War of the Rebellion: Serial 034 Page 0429 Chapter XXXV. THE MIDDLE TENNESSEE CAMPAIGN.

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enemy was followed to the Winchester road crossing of Elk River. The bridge being burned, and the river not fordable, three divisions, were moved up to Jones' Ford, and one brigade crossed over, the remainder of the corps camping on the north side, the ford being so deep that the brigade which was crossed over could only effect the passage with great difficulty.

Colonel Hambright, commanding the brigade, reports that the enemy has left the vicinity of the river at Jones' Crossing, and prisoners report that their line of retreat was by way of Pelham and Cowan, and across the mountains, and that they are making every exertion to get on the south side of the Tennessee, River at Bridgeport, where they will make their final stand.

General Negley reports, in substance, the same thing from prisoners taken at the crossing of the Winchester road. He also reports that prisoners inform him that his cannonade did them considerable damage.

I am in hopes that the river will be sufficiently low by 9 o'clock in the morning to cross my wagons and artillery, when I propose to push the pursuit with the utmost vigor.

Very respectfully, your obedient servant,.


Major-General U. S. Volunteers, Commanding.

Major General W. S. ROSECRANS, Commanding Department.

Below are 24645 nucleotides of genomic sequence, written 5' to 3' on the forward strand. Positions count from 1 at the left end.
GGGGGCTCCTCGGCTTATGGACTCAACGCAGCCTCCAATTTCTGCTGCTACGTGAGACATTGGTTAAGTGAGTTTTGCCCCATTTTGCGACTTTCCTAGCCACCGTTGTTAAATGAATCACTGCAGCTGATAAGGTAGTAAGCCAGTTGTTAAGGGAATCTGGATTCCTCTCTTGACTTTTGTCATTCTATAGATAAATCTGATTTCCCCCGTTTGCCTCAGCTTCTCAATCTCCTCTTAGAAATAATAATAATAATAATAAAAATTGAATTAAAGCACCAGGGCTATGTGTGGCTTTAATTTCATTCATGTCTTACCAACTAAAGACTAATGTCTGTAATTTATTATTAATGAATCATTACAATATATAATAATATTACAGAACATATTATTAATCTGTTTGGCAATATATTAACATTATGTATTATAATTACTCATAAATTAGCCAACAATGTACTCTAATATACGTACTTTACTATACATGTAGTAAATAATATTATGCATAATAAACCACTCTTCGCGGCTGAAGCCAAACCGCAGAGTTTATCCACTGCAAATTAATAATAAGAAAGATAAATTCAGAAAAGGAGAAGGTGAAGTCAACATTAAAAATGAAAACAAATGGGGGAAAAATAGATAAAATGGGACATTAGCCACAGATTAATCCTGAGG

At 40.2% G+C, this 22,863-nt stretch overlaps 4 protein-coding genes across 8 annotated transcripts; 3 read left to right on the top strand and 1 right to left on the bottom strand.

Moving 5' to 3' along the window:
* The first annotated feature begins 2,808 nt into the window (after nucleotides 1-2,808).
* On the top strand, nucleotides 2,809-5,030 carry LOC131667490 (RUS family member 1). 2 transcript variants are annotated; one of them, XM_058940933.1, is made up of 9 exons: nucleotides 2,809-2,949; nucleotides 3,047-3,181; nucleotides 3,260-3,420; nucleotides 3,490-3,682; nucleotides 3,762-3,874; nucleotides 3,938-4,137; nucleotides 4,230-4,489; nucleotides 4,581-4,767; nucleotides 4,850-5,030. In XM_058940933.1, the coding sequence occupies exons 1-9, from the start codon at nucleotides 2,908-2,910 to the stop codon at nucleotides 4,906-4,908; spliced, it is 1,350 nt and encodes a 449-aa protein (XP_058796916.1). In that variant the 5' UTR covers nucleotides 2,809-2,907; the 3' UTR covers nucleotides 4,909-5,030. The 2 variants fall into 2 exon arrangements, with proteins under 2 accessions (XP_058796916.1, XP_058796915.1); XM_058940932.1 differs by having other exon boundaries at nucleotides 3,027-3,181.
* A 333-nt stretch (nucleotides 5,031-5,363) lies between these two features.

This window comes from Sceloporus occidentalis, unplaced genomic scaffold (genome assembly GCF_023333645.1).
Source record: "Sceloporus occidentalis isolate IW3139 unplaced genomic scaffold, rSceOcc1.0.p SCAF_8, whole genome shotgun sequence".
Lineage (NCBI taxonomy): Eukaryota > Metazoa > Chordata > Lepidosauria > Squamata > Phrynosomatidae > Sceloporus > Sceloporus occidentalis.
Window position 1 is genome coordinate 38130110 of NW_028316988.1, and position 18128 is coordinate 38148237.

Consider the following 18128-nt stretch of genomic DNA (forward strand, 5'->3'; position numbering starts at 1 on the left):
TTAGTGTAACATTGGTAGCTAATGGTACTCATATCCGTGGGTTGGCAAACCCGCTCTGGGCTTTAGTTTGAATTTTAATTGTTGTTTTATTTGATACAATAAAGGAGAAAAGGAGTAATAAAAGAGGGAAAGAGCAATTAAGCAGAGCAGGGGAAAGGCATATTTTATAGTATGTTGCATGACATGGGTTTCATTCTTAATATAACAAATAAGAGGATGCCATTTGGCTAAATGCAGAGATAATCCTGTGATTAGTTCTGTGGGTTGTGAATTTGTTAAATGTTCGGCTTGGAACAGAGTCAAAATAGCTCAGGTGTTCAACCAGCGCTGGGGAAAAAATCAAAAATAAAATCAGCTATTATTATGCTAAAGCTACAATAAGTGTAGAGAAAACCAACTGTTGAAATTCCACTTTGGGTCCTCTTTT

JONES' FORD, July 3, 1863.

GENERAL: I have the honor to report that Rousseau's and Brannan's troops crossed at Jones' Ford, and took up a position on the Manchester and Hillsborough roads. All of Brannan's artillery has crossed, and a portion of the trains of both divisions. Negley's entire division and train crossed at the ford on the Winchester and Manchester pike. The troops of Reynolds' division crossed at the same place. His ordnance train was left on the north side of the river, to be crossed in the morning, the ford being deep, and he not wishing to run the risk of damaging his ammunition. Corps headquarters remained in camp in the same place, on the north side of Elk River.

Very respectfully, your obedient servant,


Major-General U. S. Volunteers, Commanding.

Major General W. S. ROSECRANS, Commanding Department.


In the Field, July 4, 1863.

GENERAL: I have the honor to report the following operations in my corps to-day:

Rousseau's division marched to the Decherd and Pelham road, and took up a position at Featherstone's. Negley took up a position at Brakefield Point, 1 mile beyond the crossing of the Brakefield road with the Decherd and Pelham road. Reynolds' division encamped at Pennington's, and Brannan's division at Taite's-the two latter positions on the Decherd, Winchester, and McMinnville roads. The order to halt was received to-day at 2 p.m. and the details directed to be made for the repairs of the roads have been ordered.